The six member nations of the Gulf Cooperation Council (GCC) have witnessed a significant jump in the quality of education since only the 1970s—becoming sovereign because of boom in oil resources and petrodollar prevalence—to the extent that the level of their higher education system nearly fulfills all Organization for Economic Cooperation and Development (OECD) standards. Among successful criteria undertaken by the most GCC universities are establishing partnerships with other foreign universities in developed countries and following international organizations’, such as UNESCO and the World Bank, recommendations by focusing on establishing knowledge economies in line with globalization. Looking into the GCC success stories, the focus of this research paper is Egypt, after the country’s last revolution on January 25, 2011. The Arab Republic of Egypt has a strategic location worldwide, is a vital peace keeper, especially in the Middle East and the Arab region, and has a rich oriental heritage: cultural, social, and traditional, in addition to its unique pharaonic history. Suggested selection of some tools of assessment would be elaborated in the Methodology section to assess the quality of national tertiary education. This chapter aimed at generally highlighting some aspects of evolution of national post-secondary system during the last two decades in an effort to come up with findings and recommendations to promote country’s higher education system. As in many other developing countries, in Egypt the university constitutes a social and political hope, and is one of the pillars of social mobility and economic development for the country. However, professional endeavors are repeatedly turned down in finding a suitable job or at least entering the labor market, resulting in a rise in unemployment rate. This is due to, on the one hand, the nature of the labor market, hence the fact that the supply of graduates exceeds the market demand for them, and on the other hand, the negatively affected quality of higher education, especially in the public sector, mainly being overloaded, which produces weak qualified potential employees. This—among other factors—contributes to the downfall of country’s economy. Many who graduate from a stronger private system encounter difficulties in either being classified as overqualified, and hence get refused and are unemployed, or are placed in a position that under evaluates their capabilities, and hence with time lose enthusiasm or escape (brain drain). In conclusion, conducting a comparison between Egypt’s private and public universities, as expected beforehand, would be in favor of the former because of having better facilities and qualified faculty, earning higher salaries, in addition to the use of advanced equipment and technology in academic research. Therefore, this research intended to expand in future the comparison to include other countries from the Middle East and North Africa region—similar to Egypt in its economic and social compositions—for mutual benefits of learning from the best practices and successful models.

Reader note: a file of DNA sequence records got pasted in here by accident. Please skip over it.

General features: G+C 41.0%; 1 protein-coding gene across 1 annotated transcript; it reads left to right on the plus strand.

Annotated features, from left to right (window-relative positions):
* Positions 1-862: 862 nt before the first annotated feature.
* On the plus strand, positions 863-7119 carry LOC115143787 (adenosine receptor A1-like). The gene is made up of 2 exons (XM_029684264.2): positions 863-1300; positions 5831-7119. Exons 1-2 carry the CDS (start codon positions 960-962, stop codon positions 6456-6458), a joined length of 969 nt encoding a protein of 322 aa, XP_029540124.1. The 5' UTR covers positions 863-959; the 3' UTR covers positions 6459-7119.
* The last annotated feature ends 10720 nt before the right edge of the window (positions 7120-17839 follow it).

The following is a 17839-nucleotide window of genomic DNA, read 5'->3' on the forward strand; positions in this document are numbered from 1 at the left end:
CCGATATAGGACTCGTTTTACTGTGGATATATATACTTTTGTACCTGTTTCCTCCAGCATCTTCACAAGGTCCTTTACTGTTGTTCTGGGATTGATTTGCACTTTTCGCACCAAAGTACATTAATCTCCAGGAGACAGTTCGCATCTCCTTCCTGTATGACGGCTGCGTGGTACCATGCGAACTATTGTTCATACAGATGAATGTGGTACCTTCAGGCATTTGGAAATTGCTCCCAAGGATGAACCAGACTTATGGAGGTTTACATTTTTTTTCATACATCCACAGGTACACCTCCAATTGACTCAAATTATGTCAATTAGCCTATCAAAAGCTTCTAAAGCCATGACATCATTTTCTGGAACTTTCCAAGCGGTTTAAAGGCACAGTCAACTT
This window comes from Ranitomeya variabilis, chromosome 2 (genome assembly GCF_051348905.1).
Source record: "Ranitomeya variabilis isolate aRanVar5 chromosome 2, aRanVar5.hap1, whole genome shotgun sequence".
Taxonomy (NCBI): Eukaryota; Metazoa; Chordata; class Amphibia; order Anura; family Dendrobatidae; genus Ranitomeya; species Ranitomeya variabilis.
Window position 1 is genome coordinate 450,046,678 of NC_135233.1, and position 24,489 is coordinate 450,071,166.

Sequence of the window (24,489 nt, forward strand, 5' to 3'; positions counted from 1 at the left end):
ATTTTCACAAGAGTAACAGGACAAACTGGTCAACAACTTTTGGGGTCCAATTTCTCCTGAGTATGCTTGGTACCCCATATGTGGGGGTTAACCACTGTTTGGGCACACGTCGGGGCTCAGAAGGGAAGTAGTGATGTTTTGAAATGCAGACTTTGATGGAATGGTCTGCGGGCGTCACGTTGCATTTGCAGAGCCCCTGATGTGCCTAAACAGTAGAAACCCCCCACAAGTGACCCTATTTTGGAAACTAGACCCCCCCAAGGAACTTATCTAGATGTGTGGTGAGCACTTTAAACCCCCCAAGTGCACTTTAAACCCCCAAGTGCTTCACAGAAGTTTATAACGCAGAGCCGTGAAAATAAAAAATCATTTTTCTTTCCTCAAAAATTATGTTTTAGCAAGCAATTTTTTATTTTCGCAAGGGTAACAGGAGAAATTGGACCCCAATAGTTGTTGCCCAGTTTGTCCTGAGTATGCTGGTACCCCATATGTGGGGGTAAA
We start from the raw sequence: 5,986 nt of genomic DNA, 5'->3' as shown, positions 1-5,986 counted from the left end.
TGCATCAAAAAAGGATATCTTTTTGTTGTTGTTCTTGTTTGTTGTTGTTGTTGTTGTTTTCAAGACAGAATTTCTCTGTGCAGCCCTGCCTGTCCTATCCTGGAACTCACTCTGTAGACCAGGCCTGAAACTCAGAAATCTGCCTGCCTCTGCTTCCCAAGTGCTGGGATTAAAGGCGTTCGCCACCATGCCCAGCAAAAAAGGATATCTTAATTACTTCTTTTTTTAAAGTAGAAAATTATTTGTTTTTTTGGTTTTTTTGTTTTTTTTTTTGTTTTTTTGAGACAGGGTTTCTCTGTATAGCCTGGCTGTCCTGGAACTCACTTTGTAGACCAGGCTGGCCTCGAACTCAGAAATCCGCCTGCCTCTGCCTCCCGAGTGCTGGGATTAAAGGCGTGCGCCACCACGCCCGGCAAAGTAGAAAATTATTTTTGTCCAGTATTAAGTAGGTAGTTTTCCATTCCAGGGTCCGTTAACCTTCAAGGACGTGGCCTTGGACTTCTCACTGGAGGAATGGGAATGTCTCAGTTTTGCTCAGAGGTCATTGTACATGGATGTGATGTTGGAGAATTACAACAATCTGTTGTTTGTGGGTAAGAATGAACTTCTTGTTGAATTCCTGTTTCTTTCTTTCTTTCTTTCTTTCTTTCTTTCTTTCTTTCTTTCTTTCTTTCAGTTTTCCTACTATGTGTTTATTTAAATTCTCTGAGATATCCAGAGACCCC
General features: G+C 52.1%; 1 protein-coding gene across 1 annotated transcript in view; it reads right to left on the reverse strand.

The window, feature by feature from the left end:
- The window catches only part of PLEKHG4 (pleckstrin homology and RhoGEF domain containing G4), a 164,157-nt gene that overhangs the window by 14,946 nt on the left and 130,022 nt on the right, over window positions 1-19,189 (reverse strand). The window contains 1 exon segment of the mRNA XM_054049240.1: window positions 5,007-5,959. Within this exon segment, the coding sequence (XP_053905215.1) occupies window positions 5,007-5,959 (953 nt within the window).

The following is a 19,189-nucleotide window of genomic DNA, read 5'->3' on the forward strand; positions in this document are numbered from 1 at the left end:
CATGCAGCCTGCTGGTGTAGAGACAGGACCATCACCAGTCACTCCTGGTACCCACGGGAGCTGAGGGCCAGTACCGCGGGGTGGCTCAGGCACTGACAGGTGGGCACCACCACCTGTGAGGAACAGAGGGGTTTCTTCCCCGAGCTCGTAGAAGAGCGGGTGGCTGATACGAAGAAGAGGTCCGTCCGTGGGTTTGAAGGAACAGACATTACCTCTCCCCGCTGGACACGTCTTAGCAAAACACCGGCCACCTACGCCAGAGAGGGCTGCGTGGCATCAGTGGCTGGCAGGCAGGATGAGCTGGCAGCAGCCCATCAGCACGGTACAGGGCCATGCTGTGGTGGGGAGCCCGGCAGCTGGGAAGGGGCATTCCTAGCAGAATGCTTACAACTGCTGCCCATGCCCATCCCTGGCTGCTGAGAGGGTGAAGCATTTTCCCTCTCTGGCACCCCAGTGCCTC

A thematic analysis of teachers’ experiences in implementing the Annual National Assessments (ANAs) policy in South Africa was presented in this chapter. Describing the lack of preparation and capacity building on behalf of policy makers, this chapter argued that teachers’ roles in the policy formulation of the ANAs positioned them as only policy implementers without agency. Two broad categories described the experiences. The first was concerned with the preparation process of assessments. The second was concerned with the implications of assessments, outlining the worry and fear in the use of results for teacher blaming culminating in a standoff between teacher unions and the ministry. The shift in the policy mandate expressed through increased reporting and monitoring requirements for poor performing schools reveals that the assessments deviated from being a diagnostic tool to testing for teacher accountability. Finally, the chapter concluded with a reflection on how the National Assessment Framework, set to replace the ANA policy, could be strengthened based on the opportunities revealed by the ANA policy implementation process.